The Civil War That Does Not End

How to talk, in the 21st century, about the war that divided the country in the 19th century, and the racial patterns set up by slavery long before
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Students from the Mississippi School for Math and Science, performing historical re-enactment in honor of Emancipation Day.

Two emails came arrived within minutes of each other over the weekend. Both have to do with the reports my wife Deb and I have been doing from the "Golden Triangle" of Mississippi: the cities of Columbus, Starkville, and West Point. The reports started here, with a catfish fry; included this and this about schools and this and this about industry (and beer); and this about seeing small towns by air. There is more to come, from factories and from an orphanage and a college, plus a Marketplace report soon.

The two letters I'm quoting now are long but worth reading back-to-back. The first is from a man who grew up in the area—Lowndes County is one of three counties in the Triangle—and now lives several states to the north:

As a native of Lowndes County, MS and an alumnus of the Mississippi School for Mathematics and Science, I wanted to let you know how thrilling it is to read the series of articles by you and your wife about my hometown and high school. I especially appreciate the clear lack of schadenfreude in the series so far. This is one of the few times in my adult life that I have had the privilege to read coverage of Mississippi in a national publication in which Mississippi was not used merely as a foil to highlight racial, social, or economic progress elsewhere. I understood perfectly what Joe Max Higgins meant by,"When Eurocopter came in, people started walking upright a little bit."

The population and income maps included with the most recent article are excellent, illuminating, and depressing. I'm curious to see whether you will further explore the intersection of race and economy in the Golden Triangle. I would love to know whether the benefits of the economic development in the Golden Triangle have accrued to blacks as well as whites. Does the economic development help race relations or strain them? I assume it's a mixed bag, but I would love to hear more details.

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Those questions of race and economy are in store for upcoming installments. For the moment, let's turn to the second letter, from a reader in New York. He said he had read some but not all of our Mississippi reports, and also has read Ta-Nehisi Coates's justifiably praised article on reparations:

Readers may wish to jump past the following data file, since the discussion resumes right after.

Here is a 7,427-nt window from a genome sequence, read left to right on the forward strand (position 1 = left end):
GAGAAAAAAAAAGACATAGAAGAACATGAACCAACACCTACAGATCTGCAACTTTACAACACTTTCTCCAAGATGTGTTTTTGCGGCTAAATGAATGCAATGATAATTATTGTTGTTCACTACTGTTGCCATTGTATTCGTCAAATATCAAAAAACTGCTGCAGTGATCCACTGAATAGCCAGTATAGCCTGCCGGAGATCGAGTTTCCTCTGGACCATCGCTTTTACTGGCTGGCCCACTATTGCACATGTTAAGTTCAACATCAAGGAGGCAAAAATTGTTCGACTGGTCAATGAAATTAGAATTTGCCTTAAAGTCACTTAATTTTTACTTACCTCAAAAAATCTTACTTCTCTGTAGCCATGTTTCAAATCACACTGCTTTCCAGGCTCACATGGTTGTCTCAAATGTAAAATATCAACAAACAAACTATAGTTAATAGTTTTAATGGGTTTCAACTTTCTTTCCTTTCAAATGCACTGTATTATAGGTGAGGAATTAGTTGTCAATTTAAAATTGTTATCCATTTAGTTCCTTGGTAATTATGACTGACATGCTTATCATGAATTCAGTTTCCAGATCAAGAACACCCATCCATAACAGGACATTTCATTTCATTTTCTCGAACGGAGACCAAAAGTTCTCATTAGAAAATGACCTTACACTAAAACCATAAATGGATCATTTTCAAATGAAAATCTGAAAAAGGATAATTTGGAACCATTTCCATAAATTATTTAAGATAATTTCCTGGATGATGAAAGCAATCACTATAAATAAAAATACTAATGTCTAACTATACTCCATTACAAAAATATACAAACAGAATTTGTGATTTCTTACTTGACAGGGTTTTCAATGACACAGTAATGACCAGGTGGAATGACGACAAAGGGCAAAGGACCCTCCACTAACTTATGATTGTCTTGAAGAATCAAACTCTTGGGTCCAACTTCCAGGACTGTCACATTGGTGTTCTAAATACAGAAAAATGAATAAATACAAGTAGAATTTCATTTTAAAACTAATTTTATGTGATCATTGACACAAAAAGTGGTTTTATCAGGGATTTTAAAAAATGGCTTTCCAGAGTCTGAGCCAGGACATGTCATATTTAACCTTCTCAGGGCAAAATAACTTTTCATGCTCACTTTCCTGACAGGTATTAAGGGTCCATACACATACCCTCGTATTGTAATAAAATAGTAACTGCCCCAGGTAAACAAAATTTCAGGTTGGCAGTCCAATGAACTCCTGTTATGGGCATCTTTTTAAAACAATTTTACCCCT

[T]alking about the success of a few Mississippi towns in attracting industry where the average annual income is $14,000 and comparing this with the reparations article which provides a pretty severe indictment of Mississippi (not to mention Chicago, etc.) provides a hell of a contrast.

The theme that I find missing in your series is any recognition that the Southern states have been in a continuing economic war with the Northern manufacturing base for at least since the Civil Rights Act. Undermining and destroying unions has been a signature part of that strategy and it has been very successful. The great cities of the North have been hollowed out just as they were beginning to provide a haven for lower class families, not to mention the overall starvation of the middle class.

When I travel in the south among my all white family and friends who never interact with anyone more ethnic than a Catholic, I am struck by how rigidly that part of the world is regulated into two societies. Not as if this does not occur in cooler climates. In New York, however, there is no room for that.

Maybe I am missing the larger message in your series, and I know that you are averse to polemics, but I feel that glossing over the underlying original sin while applauding local civic restoration based on a depressed workforce and continuing segregation in schools and the workplace is not as helpful as you might like to be.

I try to avoid the "Oh, yeah?!" temptation to send nasty instant feedback to emails, and generally succeed. You never get in trouble for the peeved message you don't send. In this case I wrote right back, testily. 

I didn't dwell on one point of detail I thought was completely wrong, the "never interact with anyone more ethnic" part. Having just come back in Mississippi, where I had spent a fair amount of time in the civil-rights-era late 1960s*, I was reminded of how much more cross-racial minute-by-minute exposure people are forced to have in the typical small Southern town than the typical big Northern city. Obviously this does not mean that race relations are more "equal." My point is simply that the big-city phenomenon of seeing mainly people like yourself all day long is harder to pull off in a small mixed-race town.